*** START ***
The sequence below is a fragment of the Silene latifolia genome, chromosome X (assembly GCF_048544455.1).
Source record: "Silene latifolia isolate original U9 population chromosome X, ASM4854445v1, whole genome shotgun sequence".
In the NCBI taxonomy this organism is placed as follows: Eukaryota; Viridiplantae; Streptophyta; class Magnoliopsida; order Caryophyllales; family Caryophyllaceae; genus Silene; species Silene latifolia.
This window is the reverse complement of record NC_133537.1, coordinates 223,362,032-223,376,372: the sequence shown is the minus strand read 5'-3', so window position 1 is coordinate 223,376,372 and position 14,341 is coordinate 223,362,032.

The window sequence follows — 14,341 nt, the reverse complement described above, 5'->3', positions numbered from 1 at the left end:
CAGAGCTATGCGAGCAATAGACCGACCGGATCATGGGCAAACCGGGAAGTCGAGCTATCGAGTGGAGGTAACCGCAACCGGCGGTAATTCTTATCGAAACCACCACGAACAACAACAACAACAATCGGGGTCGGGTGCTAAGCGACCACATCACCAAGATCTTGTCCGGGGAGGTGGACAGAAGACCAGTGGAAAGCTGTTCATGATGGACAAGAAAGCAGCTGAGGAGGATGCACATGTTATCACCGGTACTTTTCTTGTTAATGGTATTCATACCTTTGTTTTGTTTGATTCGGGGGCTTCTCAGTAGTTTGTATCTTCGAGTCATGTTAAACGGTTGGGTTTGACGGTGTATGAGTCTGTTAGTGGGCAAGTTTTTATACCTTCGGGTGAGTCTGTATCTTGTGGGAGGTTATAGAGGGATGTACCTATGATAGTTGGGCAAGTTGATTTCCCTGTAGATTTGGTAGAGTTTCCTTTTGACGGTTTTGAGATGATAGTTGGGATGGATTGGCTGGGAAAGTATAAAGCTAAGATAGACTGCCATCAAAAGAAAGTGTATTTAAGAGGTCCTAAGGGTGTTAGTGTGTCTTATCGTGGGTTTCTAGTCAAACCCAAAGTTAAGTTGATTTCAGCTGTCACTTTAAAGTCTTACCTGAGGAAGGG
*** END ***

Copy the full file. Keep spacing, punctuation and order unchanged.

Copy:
The sequence below is a fragment of the Silene latifolia genome, chromosome X (assembly GCF_048544455.1).
Source record: "Silene latifolia isolate original U9 population chromosome X, ASM4854445v1, whole genome shotgun sequence".
In the NCBI taxonomy this organism is placed as follows: Eukaryota; Viridiplantae; Streptophyta; class Magnoliopsida; order Caryophyllales; family Caryophyllaceae; genus Silene; species Silene latifolia.
This window is the reverse complement of record NC_133537.1, coordinates 223,362,032-223,376,372: the sequence shown is the minus strand read 5'-3', so window position 1 is coordinate 223,376,372 and position 14,341 is coordinate 223,362,032.

The window sequence follows — 14,341 nt, the reverse complement described above, 5'->3', positions numbered from 1 at the left end:
CAGAGCTATGCGAGCAATAGACCGACCGGATCATGGGCAAACCGGGAAGTCGAGCTATCGAGTGGAGGTAACCGCAACCGGCGGTAATTCTTATCGAAACCACCACGAACAACAACAACAACAATCGGGGTCGGGTGCTAAGCGACCACATCACCAAGATCTTGTCCGGGGAGGTGGACAGAAGACCAGTGGAAAGCTGTTCATGATGGACAAGAAAGCAGCTGAGGAGGATGCACATGTTATCACCGGTACTTTTCTTGTTAATGGTATTCATACCTTTGTTTTGTTTGATTCGGGGGCTTCTCAGTAGTTTGTATCTTCGAGTCATGTTAAACGGTTGGGTTTGACGGTGTATGAGTCTGTTAGTGGGCAAGTTTTTATACCTTCGGGTGAGTCTGTATCTTGTGGGAGGTTATAGAGGGATGTACCTATGATAGTTGGGCAAGTTGATTTCCCTGTAGATTTGGTAGAGTTTCCTTTTGACGGTTTTGAGATGATAGTTGGGATGGATTGGCTGGGAAAGTATAAAGCTAAGATAGACTGCCATCAAAAGAAAGTGTATTTAAGAGGTCCTAAGGGTGTTAGTGTGTCTTATCGTGGGTTTCTAGTCAAACCCAAAGTTAAGTTGATTTCAGCTGTCACTTTAAAGTCTTACCTGAGGAAGGG